9.00053 Fraud Tools features include:

  • Authorization Failure Log & Authorization Blacklist
  • New reCAPTCHA module
  • Failure Authorization Delay
  • Max Authorizations Per Basket
  • Auth Security Token

Last 12 Months Most Features We’ve Ever Released - Here’s a list of everything that’s been released this last year:

    Digital Downloads

    • Customer Address Book
    • Wishlist / Saved Baskets
    • Gift Certificate
    • Account Credit
    • Business Accounts
    • Order, Customer Notes
    • Payment Method Rules
    • P.O. Box Restriction
    • Marketplaces: Amazon, Ebay Motors

    Developer Related Features

    • Multi Add to Cart
    • URI Management / 301 Redirect Management
    • Cascading Meta Tags
    • Title Tag
    • Client Dimensions

    Miva Merchant from a year ago is not the same Miva Merchant Feature Set that it is today. It’s changed dramatically. What you used to need a lot of third party modules for is now built in.

    What’s Different - Three Basic Things

    • The Release of Miva Merchant vs. 9 - the release of Miva Merchant vs. 9 was a total Admin rewrite, a total UI rewrite of the Admin. What it did was standardized things. It standardized batch list and different UI Elements within the Admin. So previously when we would go and build a new feature, we would have to write the code to create the list for each individual screen. Now, the way it’s structured is these are javascript libraries and with a few lines of javascript we can implement entire batch lists with all these drag and drop functionalities and all the things you see today on the version 9 batch list screen very very quickly. So the amount of time it takes to build out new features has been drastically reduced.
    • The second thing is the end of life with MMUI. MMUI was end of life in 9.3. Previously when we were supporting both CSSUI and MMUI (If you don’t know what those are they are the foundational elements of Miva Merchant, so they control the different elements on a page and the different drops downs during checkout, it was kind of the core underlying User Interface for Miva.) MMUI has been around for 10 or 15 years and it was retired. Previously, what we had to do if we wanted to build new functionality that interfaced with a front end, say gift certificates, we had to support it with both CSSUI and MMUI. So it essentially doubled the amount of development time and QA time for each feature.
    • The last thing I’d say is before version 9 we pretty much rewrote a lot of the underlying components of Miva. So things like Custom Fields, Template Based Batch Reports, Template Based Emails, so all these things, even though you don’t see them as new features or functionality, they’ve all been rewritten. So we’ve kind of gotten over that hurdle and we’re now able to move forward to leverage those features and do stuff much much quicker.

    9.6 Represents a Shift - 9.6 Represents a shift in the type of features that we’re building. We’re now able to build features that leverage other features to solve really complicated problems. Subscription Management is a really great example of that. It uses the ability to save credit cards and it uses customer address book and it uses a new concept we have called scheduled task. All those together are able to create this really great functionality. So we’re now working on really complicated problems and really really nice features.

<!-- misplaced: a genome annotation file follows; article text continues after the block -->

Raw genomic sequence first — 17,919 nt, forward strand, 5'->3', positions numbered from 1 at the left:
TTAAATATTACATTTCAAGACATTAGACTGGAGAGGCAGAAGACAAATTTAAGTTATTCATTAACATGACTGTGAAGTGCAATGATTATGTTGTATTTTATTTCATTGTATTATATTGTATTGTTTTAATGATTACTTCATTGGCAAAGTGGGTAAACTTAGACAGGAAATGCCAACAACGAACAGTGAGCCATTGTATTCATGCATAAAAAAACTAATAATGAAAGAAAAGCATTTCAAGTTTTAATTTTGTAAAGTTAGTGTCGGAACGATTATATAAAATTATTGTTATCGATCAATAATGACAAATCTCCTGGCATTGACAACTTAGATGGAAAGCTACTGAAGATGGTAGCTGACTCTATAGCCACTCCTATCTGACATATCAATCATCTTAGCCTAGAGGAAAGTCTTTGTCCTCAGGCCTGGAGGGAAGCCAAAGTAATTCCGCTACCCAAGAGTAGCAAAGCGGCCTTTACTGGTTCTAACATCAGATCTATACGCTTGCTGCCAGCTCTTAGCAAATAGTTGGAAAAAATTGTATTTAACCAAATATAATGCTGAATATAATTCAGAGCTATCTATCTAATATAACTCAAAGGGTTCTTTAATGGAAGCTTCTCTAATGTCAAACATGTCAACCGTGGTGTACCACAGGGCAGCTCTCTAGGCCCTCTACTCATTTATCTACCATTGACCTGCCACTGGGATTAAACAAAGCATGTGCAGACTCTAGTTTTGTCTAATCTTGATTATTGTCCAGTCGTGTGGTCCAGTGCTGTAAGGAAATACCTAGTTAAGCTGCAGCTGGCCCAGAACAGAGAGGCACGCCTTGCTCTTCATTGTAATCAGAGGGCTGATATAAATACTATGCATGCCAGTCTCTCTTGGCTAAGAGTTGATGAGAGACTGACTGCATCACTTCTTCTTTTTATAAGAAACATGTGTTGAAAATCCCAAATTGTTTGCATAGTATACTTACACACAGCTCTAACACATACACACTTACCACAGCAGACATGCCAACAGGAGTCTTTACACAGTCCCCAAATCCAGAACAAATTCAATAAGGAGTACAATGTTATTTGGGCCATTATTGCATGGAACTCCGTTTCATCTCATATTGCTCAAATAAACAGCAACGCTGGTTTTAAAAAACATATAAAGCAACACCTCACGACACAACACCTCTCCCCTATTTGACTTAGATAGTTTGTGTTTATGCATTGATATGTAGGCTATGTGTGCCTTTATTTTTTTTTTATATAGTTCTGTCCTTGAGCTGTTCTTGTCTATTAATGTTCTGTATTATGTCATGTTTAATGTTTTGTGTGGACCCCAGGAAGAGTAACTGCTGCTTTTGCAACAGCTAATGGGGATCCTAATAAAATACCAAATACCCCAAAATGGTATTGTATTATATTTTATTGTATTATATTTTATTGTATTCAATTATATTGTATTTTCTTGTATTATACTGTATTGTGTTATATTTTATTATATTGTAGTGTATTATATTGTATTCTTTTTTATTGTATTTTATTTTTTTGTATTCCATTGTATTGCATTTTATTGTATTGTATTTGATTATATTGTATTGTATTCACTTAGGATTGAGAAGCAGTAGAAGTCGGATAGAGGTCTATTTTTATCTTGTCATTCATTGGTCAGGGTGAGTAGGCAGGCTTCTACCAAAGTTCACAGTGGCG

Miva 9.0006 Features


    • Scheduled Tasks
    • Marketplaces: Etsy, Google Shopping
    • Automatically delete expired carts (restock shelves)
    • Inventory At Checkout
    • Review Baskets
    • MivaPay
    • Subscription Management

    Feeds - Feeds is probably one of my favorite features. Anyone whose ever had to create a feed to send to Google shopping or create a feed to send to a shopping comparison engine - historically how we’ve done it there’s a few modules that can do limited parts of it - Template Data feed was probably the biggest module a lot of you in here are familiar with. What we built is like Template Data Feed on steroids. There are some problems that we want to address with all the current solutions out there. How do we handle really long running feeds. How do we handle timeout issues. We need some tools to help sanitize the data. So if we’re outputting a feed to a csv or html, xml, how do we how do we make sure the data is sanitized for that format? Access the data you need. So if you have a feed that needs Inventory Variants or if you have a feed that has attributes or output a feed that has a mixture of them, we want to make sure you have the flexibility to do that. Finally, speed, some customers have huge data sets so you want to make sure you able to turn through those as quick as possible.


    • Google Sitemap Module
    • Built-in Google Site Map Generator - you just configure the settings, click a button and it will help generate a site map and xml file for you. You can use Scheduled Tasks to automatically rerun the Google Site Map every 30 days or once a week or however often you want to do it.
    • Template Based Feed
    • Allows you to create a custom feed with any data you want, in any format you want.
    • Run a Feed Via Admin, via a URL or Scheduled Tasks
    • Output data to screen, file (public, private/any file location) and email attachment

    So there are a lot of different ways to run your feeds and get your data. We have some docs that are available now.

    Docs Available Now: http://docs.miva.com/docs/template-feed-documentation